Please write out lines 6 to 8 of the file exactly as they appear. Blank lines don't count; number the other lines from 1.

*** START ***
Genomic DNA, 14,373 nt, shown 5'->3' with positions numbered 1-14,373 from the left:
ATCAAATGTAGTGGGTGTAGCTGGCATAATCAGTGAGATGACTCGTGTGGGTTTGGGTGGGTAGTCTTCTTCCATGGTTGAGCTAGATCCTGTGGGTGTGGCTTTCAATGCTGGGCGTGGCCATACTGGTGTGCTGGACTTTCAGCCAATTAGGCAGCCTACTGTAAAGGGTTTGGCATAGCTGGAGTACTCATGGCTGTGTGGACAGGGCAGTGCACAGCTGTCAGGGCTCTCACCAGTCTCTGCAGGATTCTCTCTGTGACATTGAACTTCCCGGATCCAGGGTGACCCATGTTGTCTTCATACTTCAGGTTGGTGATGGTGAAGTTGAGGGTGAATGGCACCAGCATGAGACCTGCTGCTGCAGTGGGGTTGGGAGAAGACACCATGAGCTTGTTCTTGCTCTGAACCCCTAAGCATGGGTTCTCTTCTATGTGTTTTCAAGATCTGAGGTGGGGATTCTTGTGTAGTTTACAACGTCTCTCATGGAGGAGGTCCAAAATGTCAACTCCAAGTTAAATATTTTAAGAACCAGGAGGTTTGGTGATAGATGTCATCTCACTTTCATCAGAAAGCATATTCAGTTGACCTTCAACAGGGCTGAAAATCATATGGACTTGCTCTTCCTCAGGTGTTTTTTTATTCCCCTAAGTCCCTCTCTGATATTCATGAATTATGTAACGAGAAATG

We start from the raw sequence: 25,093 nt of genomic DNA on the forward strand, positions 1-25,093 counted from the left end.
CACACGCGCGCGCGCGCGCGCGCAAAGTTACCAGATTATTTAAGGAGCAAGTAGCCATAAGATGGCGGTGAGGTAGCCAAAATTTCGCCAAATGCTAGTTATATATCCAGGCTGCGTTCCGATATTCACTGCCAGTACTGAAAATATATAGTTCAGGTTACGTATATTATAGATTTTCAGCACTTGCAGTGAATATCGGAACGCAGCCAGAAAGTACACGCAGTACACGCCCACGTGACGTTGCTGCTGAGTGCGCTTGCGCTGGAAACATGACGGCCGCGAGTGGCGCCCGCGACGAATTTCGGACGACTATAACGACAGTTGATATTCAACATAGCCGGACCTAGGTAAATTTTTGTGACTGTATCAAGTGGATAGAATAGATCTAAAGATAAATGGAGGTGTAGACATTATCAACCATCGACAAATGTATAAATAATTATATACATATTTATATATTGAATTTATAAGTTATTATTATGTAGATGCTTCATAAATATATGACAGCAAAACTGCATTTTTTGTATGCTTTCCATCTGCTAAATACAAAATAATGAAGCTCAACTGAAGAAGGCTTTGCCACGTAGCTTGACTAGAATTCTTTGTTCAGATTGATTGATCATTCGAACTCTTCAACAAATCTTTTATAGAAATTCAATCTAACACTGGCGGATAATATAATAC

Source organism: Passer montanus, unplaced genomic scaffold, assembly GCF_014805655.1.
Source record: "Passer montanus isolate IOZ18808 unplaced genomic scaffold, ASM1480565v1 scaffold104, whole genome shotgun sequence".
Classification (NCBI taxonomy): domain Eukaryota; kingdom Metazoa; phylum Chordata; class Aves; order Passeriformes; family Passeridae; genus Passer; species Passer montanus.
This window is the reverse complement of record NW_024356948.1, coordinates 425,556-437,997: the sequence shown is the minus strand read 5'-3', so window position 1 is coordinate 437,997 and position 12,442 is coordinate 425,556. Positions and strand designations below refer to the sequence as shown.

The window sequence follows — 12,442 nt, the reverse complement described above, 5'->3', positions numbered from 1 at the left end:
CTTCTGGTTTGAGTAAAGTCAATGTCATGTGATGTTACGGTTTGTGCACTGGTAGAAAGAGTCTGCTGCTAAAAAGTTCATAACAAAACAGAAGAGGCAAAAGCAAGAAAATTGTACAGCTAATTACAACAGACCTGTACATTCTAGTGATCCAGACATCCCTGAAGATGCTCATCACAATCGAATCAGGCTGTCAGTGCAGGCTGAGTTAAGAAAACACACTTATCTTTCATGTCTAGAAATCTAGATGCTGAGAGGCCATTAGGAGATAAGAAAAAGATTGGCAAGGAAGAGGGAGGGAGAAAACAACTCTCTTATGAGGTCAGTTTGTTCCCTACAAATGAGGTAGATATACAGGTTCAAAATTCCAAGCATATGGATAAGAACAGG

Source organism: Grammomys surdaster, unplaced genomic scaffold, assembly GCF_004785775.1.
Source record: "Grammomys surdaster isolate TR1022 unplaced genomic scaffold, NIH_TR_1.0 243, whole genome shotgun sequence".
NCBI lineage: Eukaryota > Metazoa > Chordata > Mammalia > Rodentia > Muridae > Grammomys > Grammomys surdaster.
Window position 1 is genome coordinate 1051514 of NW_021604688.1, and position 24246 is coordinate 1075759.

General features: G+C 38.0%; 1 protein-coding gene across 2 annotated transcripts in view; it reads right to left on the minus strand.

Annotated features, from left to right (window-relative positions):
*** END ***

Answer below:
Source record: "Passer montanus isolate IOZ18808 unplaced genomic scaffold, ASM1480565v1 scaffold104, whole genome shotgun sequence".
Classification (NCBI taxonomy): domain Eukaryota; kingdom Metazoa; phylum Chordata; class Aves; order Passeriformes; family Passeridae; genus Passer; species Passer montanus.
This window is the reverse complement of record NW_024356948.1, coordinates 425,556-437,997: the sequence shown is the minus strand read 5'-3', so window position 1 is coordinate 437,997 and position 12,442 is coordinate 425,556. Positions and strand designations below refer to the sequence as shown.